Why You Should Stop Sleeping Late On The Weekends

Weve got some bad news: Sleeping a few extra hourson the weekend may actually be bad for you. In effect, by spending a few additional hours in the land of dreams, you are giving yourself social jet lag, according to a new study published in the Journal of Clinical Endocrinology and Metabolism.This, they say, can lead to health problems in the long run.

Circadian rhythms, which are also found in plants, animals, fungi and some bacteria, alloworganisms to coordinate their biological activity with the day-night cycle. Although this rhythm is built-in, it is adjusted to the local environment using zeitgebers (time givers), external clues like temperature, light levels and so on.

By changing our sleeping patterns over a short period of time, we are causing our natural rhythm to become out of sync with the surrounding zeitgebers, which in effect is what jet lag is. This new study aimed to investigate this phenomenon in a non-invasive way, allowing the subjects to live their normal lives while the researchers unobtrusively monitored their sleep patterns.

Over the course of the research, 447 peoples sleep patterns were tracked using sleep monitors attached to their wrists, which estimated sleep time based on the movement or lack thereof of the participants. Their health status was also assessed, and several blood samples were taken throughout the study. In particular, the researchers were looking for changes inblood sugar and cholesterol levels.

As expected, participants’ sleep patterns changed over the weekend, with many of the subjects staying up later and sleeping for longer. Worryingly, the researchers found an apparent correlation between this shift in sleeping pattern and the appearance of markers of detrimental health effects. The more dramatic the weekend shift was, the more likely the subject was to show lower levels of good cholesterol and higher amounts of triglycerides (other fatty substances) in their blood precursors to heartdisease in the longterm.

Image credit: Sleeping in on the weekends may be messing up your internal clock. cosma/Shutterstock

Those with a more dramatic shift were alsothe most likely to experience weight gain and exhibit symptoms associates with the onset of diabetes. Although this study did not show that anyone developedheart disease or diabetes, it does imply that sleeping in and staying up far later on weekends, and then switching back to a normal weekday work pattern, may eventually have a negative effect on your health.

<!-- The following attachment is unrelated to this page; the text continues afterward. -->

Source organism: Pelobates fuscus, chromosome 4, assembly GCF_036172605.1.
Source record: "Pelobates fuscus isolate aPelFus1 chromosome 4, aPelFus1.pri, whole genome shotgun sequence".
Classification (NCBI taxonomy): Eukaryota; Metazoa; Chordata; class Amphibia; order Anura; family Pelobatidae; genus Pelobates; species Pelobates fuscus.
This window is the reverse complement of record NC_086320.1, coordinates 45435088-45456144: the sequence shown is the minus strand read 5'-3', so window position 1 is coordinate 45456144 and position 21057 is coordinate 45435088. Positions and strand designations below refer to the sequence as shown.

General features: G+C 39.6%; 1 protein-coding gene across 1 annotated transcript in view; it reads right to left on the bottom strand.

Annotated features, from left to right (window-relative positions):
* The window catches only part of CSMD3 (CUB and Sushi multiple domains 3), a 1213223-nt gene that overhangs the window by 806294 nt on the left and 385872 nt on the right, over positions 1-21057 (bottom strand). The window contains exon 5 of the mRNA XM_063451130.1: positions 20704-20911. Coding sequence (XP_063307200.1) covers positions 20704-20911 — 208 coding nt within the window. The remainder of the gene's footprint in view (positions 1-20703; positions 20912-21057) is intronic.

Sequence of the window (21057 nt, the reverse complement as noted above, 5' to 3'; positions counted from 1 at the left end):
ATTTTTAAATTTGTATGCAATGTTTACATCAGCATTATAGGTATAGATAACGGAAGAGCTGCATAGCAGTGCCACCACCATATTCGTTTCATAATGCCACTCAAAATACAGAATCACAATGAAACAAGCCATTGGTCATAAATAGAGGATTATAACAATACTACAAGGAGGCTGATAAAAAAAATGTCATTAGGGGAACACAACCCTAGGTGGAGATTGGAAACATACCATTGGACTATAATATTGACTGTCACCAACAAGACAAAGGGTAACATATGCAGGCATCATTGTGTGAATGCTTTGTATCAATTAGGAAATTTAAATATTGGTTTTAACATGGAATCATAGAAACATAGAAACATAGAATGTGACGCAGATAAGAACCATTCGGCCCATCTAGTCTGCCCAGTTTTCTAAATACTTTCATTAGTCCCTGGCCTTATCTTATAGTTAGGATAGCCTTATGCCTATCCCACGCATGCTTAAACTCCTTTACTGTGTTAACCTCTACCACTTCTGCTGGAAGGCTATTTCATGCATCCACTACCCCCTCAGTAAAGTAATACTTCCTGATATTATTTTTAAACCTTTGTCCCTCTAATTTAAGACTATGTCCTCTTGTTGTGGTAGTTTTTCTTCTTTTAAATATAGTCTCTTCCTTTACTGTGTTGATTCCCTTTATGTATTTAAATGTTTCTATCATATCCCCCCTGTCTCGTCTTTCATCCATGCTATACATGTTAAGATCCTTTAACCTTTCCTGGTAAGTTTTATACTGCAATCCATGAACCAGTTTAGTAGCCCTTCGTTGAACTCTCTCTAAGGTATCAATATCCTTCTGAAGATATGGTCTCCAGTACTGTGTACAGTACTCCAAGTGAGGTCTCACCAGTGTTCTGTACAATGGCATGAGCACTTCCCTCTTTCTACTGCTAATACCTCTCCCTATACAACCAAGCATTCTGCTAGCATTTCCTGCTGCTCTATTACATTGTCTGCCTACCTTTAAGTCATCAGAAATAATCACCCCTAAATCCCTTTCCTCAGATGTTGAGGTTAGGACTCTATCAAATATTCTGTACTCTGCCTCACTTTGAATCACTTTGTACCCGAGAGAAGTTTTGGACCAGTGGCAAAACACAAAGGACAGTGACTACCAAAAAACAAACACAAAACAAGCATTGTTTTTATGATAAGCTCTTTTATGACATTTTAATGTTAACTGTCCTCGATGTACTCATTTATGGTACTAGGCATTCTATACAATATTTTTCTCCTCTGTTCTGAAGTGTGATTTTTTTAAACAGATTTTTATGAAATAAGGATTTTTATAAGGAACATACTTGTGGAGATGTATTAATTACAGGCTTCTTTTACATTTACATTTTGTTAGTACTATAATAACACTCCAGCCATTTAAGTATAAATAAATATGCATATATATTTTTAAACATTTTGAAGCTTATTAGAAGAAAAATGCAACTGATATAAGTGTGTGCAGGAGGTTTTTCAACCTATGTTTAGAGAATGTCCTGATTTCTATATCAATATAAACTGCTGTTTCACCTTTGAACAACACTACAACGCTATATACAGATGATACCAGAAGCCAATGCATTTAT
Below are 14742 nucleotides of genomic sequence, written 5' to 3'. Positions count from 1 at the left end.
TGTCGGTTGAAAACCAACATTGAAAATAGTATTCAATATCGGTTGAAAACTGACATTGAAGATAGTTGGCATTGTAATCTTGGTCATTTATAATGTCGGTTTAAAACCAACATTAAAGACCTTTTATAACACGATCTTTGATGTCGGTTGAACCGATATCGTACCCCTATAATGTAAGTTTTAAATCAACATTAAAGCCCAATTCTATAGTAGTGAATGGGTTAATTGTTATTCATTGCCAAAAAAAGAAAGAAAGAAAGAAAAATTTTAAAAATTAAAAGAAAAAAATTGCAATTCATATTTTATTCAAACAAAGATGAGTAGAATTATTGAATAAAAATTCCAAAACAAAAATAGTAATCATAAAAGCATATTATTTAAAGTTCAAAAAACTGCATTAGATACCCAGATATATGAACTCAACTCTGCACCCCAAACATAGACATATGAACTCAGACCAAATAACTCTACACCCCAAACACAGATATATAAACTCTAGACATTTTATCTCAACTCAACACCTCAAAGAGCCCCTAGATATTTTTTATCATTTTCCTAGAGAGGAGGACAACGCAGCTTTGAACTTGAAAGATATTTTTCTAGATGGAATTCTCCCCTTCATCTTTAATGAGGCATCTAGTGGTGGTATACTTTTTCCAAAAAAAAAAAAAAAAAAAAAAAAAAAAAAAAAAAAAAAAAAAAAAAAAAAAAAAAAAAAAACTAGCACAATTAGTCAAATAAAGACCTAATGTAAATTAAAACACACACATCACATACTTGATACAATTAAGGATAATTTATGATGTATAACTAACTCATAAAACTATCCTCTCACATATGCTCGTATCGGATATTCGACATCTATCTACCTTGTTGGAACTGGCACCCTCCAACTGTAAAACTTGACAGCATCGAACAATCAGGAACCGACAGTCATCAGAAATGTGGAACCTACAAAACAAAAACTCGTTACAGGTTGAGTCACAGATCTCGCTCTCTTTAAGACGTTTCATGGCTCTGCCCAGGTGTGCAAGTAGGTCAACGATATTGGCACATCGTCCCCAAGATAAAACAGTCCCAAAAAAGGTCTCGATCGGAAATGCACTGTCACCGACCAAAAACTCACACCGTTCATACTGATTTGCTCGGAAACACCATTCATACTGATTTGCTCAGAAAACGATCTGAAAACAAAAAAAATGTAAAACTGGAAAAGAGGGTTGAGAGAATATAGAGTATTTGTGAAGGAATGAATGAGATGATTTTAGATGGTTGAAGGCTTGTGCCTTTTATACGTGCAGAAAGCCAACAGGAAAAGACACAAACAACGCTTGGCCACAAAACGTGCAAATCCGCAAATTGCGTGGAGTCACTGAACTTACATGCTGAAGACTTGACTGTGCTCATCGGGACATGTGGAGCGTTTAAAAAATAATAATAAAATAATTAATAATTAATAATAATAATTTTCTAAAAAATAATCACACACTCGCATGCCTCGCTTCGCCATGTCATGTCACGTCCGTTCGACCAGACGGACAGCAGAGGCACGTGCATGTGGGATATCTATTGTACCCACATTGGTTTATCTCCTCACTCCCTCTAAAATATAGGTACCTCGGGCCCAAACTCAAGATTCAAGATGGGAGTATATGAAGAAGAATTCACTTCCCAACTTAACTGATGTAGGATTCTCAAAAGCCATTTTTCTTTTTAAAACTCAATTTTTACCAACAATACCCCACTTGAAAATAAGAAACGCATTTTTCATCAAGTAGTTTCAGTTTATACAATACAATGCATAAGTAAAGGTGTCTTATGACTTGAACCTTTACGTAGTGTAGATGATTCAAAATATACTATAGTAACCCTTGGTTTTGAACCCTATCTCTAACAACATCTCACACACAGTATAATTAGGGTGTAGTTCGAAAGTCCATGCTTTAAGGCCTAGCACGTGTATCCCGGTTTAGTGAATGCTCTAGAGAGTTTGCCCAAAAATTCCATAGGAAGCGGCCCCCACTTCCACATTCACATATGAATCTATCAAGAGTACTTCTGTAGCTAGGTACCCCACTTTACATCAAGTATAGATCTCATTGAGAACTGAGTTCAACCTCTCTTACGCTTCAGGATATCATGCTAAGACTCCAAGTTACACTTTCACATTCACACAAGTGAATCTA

However, the study did have some limitations: In particular, the researchers did not explore whether participants with greater social jet lag had different circadian rhythms than those with less. This means that certain people’s own circadian rhythms may have been more suited to the weekend sleeping pattern, whereas others’ may have been more compatible with the weekday sleep schedule.

A similar study, albeit more invasive, was conducted in 2012 by Harvard University. In this instance, the subjects were locked in a laboratory for several weeks, and were only allowed 5.6 hours sleep a night on a 28-hour-long day. Without a doubt, the most significantdetrimental effect was to the subjects metabolism, their ability to convert nutrients into energy.

At the beginning of the study, all the participants were physically healthy; by the end of it, three were beginning to show signs of prediabetes, in that they had incredibly high sugar levels that the body was almost unable to reduce. The others were progressing rapidly towards this state.

Sleep disruption is already known to increase the likelihood of getting heartdisease, diabetes and obesity; this new study, along with others, implies that by snoozing in for longer on the weekend, we are effectively causing our own circadian misalignment and risking our health as a result.